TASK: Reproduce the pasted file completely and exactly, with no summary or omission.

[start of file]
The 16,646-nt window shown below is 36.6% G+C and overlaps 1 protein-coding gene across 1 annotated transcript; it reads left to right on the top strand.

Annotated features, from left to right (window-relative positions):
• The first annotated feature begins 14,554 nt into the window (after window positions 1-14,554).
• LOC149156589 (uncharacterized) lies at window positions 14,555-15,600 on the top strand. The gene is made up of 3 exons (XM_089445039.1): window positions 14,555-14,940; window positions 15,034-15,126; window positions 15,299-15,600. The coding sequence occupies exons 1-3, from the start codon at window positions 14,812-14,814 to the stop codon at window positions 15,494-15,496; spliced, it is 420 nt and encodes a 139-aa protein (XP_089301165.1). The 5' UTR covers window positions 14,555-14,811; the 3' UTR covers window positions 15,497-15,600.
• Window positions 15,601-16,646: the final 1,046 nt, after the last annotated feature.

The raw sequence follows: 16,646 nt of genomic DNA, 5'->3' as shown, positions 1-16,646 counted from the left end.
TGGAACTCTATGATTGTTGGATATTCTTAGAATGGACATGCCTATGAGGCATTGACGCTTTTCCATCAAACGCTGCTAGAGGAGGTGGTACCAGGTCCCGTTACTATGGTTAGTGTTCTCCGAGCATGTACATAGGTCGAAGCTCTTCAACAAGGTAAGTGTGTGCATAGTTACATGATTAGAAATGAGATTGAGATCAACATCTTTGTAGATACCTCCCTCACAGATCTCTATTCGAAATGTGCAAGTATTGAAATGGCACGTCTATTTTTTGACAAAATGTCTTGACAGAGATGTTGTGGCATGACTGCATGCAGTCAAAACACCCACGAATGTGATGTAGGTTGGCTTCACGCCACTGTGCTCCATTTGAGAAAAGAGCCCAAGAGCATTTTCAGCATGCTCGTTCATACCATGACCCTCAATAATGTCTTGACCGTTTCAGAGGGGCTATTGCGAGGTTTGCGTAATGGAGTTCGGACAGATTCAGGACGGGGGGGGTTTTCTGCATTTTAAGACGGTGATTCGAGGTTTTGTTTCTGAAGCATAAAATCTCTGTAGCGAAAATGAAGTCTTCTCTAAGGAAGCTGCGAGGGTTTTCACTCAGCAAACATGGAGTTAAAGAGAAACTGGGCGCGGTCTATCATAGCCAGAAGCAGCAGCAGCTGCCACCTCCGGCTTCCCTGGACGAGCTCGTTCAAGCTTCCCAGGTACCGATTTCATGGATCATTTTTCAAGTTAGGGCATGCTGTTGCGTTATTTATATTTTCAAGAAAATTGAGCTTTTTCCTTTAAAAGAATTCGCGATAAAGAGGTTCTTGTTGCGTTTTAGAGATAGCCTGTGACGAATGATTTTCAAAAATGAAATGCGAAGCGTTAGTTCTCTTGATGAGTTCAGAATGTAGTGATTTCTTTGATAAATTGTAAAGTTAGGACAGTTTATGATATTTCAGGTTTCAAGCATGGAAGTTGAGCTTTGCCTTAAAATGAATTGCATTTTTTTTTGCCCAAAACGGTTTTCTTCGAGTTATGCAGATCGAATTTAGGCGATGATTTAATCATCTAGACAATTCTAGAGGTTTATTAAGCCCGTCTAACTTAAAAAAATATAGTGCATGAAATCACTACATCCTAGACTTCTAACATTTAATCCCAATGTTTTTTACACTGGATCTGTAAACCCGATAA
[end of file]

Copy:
The 16,646-nt window shown below is 36.6% G+C and overlaps 1 protein-coding gene across 1 annotated transcript; it reads left to right on the top strand.

Annotated features, from left to right (window-relative positions):
• The first annotated feature begins 14,554 nt into the window (after window positions 1-14,554).
• LOC149156589 (uncharacterized) lies at window positions 14,555-15,600 on the top strand. The gene is made up of 3 exons (XM_089445039.1): window positions 14,555-14,940; window positions 15,034-15,126; window positions 15,299-15,600. The coding sequence occupies exons 1-3, from the start codon at window positions 14,812-14,814 to the stop codon at window positions 15,494-15,496; spliced, it is 420 nt and encodes a 139-aa protein (XP_089301165.1). The 5' UTR covers window positions 14,555-14,811; the 3' UTR covers window positions 15,497-15,600.
• Window positions 15,601-16,646: the final 1,046 nt, after the last annotated feature.

The raw sequence follows: 16,646 nt of genomic DNA, 5'->3' as shown, positions 1-16,646 counted from the left end.
TGGAACTCTATGATTGTTGGATATTCTTAGAATGGACATGCCTATGAGGCATTGACGCTTTTCCATCAAACGCTGCTAGAGGAGGTGGTACCAGGTCCCGTTACTATGGTTAGTGTTCTCCGAGCATGTACATAGGTCGAAGCTCTTCAACAAGGTAAGTGTGTGCATAGTTACATGATTAGAAATGAGATTGAGATCAACATCTTTGTAGATACCTCCCTCACAGATCTCTATTCGAAATGTGCAAGTATTGAAATGGCACGTCTATTTTTTGACAAAATGTCTTGACAGAGATGTTGTGGCATGACTGCATGCAGTCAAAACACCCACGAATGTGATGTAGGTTGGCTTCACGCCACTGTGCTCCATTTGAGAAAAGAGCCCAAGAGCATTTTCAGCATGCTCGTTCATACCATGACCCTCAATAATGTCTTGACCGTTTCAGAGGGGCTATTGCGAGGTTTGCGTAATGGAGTTCGGACAGATTCAGGACGGGGGGGGTTTTCTGCATTTTAAGACGGTGATTCGAGGTTTTGTTTCTGAAGCATAAAATCTCTGTAGCGAAAATGAAGTCTTCTCTAAGGAAGCTGCGAGGGTTTTCACTCAGCAAACATGGAGTTAAAGAGAAACTGGGCGCGGTCTATCATAGCCAGAAGCAGCAGCAGCTGCCACCTCCGGCTTCCCTGGACGAGCTCGTTCAAGCTTCCCAGGTACCGATTTCATGGATCATTTTTCAAGTTAGGGCATGCTGTTGCGTTATTTATATTTTCAAGAAAATTGAGCTTTTTCCTTTAAAAGAATTCGCGATAAAGAGGTTCTTGTTGCGTTTTAGAGATAGCCTGTGACGAATGATTTTCAAAAATGAAATGCGAAGCGTTAGTTCTCTTGATGAGTTCAGAATGTAGTGATTTCTTTGATAAATTGTAAAGTTAGGACAGTTTATGATATTTCAGGTTTCAAGCATGGAAGTTGAGCTTTGCCTTAAAATGAATTGCATTTTTTTTTGCCCAAAACGGTTTTCTTCGAGTTATGCAGATCGAATTTAGGCGATGATTTAATCATCTAGACAATTCTAGAGGTTTATTAAGCCCGTCTAACTTAAAAAAATATAGTGCATGAAATCACTACATCCTAGACTTCTAACATTTAATCCCAATGTTTTTTACACTGGATCTGTAAACCCGATAA